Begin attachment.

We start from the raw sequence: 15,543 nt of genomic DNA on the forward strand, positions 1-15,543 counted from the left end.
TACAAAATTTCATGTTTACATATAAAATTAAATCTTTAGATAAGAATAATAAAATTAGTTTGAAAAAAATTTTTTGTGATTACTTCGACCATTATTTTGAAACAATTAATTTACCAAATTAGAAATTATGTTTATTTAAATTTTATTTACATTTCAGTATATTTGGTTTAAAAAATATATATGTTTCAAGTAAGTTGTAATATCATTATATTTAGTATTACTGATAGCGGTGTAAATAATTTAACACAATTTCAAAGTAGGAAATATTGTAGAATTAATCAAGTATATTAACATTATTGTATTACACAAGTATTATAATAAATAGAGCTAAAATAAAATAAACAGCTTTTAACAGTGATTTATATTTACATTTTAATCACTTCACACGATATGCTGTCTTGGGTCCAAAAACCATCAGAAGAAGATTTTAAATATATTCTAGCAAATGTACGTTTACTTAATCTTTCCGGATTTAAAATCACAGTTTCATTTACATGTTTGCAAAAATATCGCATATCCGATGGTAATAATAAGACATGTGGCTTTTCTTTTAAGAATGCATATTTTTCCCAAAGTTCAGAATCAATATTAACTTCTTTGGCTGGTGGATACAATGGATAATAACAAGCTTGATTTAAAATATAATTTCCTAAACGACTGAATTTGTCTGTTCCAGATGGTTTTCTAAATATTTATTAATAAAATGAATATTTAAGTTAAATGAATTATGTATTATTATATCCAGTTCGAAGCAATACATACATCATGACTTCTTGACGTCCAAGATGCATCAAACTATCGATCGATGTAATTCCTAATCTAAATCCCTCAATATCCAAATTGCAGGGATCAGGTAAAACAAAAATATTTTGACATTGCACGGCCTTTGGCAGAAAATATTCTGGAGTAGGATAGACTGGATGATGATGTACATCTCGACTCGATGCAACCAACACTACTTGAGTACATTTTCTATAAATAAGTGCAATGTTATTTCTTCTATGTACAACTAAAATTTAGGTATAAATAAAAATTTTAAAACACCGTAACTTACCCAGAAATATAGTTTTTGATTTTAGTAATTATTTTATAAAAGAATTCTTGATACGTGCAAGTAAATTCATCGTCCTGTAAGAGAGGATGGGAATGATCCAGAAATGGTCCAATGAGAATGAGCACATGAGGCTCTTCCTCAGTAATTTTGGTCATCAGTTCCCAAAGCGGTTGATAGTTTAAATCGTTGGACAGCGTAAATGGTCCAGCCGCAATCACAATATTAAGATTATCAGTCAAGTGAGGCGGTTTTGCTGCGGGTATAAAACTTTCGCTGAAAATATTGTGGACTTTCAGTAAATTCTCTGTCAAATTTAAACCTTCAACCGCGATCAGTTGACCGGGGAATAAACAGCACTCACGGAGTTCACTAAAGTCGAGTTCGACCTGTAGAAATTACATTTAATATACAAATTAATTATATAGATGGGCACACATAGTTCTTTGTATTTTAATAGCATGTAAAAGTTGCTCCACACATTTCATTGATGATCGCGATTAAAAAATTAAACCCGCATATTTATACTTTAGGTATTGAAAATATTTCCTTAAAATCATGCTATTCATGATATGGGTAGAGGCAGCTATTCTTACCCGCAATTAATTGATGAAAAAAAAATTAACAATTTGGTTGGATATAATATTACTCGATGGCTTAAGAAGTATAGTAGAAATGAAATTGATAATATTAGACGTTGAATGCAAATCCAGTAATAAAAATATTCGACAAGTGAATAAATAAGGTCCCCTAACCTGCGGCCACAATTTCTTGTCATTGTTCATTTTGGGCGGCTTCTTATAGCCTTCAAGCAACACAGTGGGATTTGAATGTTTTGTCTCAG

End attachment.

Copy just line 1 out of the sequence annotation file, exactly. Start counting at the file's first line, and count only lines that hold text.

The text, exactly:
We start from the raw sequence: 15,543 nt of genomic DNA on the forward strand, positions 1-15,543 counted from the left end.